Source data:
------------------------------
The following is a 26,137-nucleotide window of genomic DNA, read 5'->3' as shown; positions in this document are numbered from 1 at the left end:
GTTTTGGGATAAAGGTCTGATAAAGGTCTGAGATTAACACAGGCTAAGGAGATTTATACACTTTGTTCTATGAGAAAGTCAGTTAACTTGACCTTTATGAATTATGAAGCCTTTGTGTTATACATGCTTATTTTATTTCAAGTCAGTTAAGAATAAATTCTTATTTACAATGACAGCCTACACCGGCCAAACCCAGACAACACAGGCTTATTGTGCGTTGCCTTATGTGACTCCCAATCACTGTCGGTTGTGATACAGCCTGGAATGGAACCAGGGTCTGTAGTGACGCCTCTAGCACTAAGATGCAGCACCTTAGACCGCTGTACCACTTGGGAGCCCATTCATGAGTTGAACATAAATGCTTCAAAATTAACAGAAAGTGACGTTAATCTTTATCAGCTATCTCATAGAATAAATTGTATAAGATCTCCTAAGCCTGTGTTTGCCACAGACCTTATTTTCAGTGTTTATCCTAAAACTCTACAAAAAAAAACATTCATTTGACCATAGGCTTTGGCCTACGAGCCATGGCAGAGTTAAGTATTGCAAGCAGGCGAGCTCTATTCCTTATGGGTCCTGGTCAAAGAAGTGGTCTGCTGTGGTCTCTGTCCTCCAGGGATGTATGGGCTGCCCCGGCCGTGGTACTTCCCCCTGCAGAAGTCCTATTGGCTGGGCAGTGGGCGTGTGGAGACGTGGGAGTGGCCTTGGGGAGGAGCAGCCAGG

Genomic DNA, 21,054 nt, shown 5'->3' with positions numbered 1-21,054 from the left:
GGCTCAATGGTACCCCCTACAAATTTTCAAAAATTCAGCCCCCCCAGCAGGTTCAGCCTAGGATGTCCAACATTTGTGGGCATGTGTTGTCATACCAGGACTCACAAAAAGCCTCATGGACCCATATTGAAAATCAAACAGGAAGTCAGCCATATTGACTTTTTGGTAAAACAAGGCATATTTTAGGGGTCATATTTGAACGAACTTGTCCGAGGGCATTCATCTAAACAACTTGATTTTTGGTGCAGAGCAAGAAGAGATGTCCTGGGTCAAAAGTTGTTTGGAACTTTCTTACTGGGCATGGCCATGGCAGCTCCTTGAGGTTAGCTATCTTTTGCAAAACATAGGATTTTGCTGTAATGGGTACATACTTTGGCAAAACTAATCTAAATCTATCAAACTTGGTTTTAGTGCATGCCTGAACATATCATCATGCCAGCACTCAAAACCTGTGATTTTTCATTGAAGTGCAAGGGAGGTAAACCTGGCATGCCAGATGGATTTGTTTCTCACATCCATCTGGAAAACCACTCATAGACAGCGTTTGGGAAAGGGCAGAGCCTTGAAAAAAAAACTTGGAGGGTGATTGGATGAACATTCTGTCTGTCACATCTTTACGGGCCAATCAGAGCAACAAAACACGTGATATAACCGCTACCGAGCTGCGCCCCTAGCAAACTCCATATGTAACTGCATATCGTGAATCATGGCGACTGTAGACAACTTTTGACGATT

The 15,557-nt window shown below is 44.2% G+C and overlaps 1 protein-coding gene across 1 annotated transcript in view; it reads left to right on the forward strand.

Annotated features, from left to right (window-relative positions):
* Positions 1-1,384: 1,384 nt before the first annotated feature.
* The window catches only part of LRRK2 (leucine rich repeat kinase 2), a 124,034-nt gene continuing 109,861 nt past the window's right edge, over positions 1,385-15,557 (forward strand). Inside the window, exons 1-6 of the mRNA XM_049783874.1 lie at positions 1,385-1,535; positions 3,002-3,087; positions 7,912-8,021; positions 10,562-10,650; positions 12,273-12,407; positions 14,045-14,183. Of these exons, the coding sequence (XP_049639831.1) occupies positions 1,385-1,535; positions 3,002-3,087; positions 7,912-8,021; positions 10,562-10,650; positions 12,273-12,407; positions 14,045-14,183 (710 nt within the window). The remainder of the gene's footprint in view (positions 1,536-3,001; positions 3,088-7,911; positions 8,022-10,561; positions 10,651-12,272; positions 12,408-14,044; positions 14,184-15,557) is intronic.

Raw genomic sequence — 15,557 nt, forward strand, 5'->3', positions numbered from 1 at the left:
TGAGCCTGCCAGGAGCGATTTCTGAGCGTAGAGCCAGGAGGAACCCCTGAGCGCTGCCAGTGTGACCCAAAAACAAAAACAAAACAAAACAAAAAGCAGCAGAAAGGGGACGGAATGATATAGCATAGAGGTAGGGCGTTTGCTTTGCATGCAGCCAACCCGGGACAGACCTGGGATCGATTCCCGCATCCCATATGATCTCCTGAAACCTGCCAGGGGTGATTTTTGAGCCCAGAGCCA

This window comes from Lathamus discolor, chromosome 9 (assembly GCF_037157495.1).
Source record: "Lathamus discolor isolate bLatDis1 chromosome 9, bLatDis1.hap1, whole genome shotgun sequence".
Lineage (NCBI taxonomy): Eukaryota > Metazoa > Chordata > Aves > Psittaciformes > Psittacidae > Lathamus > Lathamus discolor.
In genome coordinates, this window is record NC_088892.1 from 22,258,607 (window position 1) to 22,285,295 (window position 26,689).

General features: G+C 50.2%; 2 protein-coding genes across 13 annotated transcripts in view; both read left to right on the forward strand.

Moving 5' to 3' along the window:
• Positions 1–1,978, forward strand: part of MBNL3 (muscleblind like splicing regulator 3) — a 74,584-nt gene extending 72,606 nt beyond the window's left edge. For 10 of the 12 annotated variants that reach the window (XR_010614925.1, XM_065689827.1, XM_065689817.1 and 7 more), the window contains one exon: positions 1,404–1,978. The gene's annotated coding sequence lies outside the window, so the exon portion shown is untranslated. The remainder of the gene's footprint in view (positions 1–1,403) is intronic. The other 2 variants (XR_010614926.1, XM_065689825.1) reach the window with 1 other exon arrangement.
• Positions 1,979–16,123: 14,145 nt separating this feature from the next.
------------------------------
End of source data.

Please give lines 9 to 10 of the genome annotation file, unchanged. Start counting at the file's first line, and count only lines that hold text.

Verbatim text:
Raw genomic sequence — 15,557 nt, forward strand, 5'->3', positions numbered from 1 at the left:
TGAGCCTGCCAGGAGCGATTTCTGAGCGTAGAGCCAGGAGGAACCCCTGAGCGCTGCCAGTGTGACCCAAAAACAAAAACAAAACAAAACAAAAAGCAGCAGAAAGGGGACGGAATGATATAGCATAGAGGTAGGGCGTTTGCTTTGCATGCAGCCAACCCGGGACAGACCTGGGATCGATTCCCGCATCCCATATGATCTCCTGAAACCTGCCAGGGGTGATTTTTGAGCCCAGAGCCA